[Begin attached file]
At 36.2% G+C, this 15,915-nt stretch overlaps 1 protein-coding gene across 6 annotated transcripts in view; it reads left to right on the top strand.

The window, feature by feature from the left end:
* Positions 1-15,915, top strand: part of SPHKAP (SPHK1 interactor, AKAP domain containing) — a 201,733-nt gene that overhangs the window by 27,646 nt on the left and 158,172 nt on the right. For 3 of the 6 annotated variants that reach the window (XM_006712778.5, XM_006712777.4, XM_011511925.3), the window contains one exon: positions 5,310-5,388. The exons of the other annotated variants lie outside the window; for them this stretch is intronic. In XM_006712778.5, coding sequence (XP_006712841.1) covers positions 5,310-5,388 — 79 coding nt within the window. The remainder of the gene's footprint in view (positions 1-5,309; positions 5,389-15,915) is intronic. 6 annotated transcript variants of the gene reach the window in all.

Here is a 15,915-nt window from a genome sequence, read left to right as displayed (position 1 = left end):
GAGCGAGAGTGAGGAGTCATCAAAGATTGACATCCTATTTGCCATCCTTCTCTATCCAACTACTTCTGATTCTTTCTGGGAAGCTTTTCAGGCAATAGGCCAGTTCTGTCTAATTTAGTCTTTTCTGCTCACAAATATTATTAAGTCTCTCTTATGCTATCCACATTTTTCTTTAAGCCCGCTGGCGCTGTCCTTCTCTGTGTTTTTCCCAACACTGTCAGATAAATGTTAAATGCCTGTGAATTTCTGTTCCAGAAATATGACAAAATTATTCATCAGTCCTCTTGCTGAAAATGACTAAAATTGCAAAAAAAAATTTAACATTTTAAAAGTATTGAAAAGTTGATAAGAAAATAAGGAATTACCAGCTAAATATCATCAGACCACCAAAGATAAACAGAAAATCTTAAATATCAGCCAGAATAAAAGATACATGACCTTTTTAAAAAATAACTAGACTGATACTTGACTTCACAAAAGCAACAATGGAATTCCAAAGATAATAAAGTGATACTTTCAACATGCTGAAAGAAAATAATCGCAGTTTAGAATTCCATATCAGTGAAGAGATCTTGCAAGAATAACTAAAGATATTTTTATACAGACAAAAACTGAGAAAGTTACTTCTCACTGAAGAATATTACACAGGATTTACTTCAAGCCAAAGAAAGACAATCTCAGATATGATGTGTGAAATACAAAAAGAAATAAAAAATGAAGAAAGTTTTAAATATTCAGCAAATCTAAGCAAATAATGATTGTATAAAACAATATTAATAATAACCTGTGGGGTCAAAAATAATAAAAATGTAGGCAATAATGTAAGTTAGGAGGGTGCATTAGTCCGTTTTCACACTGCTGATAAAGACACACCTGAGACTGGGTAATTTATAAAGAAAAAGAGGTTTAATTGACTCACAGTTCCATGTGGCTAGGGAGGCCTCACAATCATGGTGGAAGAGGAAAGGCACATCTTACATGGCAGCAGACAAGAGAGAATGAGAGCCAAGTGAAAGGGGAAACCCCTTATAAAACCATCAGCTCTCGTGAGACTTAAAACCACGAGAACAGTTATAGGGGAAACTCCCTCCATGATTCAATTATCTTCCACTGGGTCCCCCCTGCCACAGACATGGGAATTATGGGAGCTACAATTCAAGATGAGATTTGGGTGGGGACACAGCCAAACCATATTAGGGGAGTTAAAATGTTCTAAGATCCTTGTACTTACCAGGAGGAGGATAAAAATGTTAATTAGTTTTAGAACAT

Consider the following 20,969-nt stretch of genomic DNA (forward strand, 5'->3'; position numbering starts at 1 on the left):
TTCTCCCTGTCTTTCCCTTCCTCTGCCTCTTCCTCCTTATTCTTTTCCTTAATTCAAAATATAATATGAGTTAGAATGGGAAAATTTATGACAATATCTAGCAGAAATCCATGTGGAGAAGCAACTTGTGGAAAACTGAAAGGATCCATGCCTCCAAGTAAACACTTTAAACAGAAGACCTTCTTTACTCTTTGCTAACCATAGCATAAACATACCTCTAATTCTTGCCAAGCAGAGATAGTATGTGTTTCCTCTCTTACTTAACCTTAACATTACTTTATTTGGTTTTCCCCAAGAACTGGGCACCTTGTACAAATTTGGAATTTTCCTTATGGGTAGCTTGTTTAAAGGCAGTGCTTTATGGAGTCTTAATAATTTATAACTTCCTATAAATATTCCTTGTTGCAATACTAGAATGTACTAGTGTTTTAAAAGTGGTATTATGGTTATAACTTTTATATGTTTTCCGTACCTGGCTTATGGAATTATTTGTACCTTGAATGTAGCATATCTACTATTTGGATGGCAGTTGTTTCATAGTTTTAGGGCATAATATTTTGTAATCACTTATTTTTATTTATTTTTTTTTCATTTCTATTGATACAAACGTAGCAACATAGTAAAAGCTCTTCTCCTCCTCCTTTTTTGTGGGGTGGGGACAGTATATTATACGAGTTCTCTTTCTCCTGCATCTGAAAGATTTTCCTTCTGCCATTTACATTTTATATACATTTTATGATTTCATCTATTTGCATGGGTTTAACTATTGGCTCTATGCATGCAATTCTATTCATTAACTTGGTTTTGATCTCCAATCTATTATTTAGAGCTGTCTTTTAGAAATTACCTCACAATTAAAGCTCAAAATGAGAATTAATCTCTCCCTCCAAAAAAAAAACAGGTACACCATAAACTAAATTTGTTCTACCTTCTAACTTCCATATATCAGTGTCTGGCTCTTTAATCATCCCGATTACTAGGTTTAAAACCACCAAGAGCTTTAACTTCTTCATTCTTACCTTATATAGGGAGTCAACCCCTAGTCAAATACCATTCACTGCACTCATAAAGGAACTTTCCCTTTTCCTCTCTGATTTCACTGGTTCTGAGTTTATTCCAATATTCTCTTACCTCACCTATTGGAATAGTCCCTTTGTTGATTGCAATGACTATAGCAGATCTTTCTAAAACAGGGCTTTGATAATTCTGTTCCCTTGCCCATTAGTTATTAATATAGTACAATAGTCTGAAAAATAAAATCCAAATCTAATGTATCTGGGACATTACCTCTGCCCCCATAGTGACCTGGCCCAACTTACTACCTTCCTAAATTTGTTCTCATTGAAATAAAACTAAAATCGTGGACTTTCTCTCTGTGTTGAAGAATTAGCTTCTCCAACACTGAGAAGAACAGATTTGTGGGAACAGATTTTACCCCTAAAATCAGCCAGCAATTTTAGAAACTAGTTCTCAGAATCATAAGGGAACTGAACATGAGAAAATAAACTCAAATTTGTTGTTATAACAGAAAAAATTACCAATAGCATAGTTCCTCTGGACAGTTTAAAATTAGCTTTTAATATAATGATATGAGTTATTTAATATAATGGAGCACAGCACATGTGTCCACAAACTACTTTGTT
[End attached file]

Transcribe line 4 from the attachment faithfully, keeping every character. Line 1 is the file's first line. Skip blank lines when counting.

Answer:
Here is a 15,915-nt window from a genome sequence, read left to right as displayed (position 1 = left end):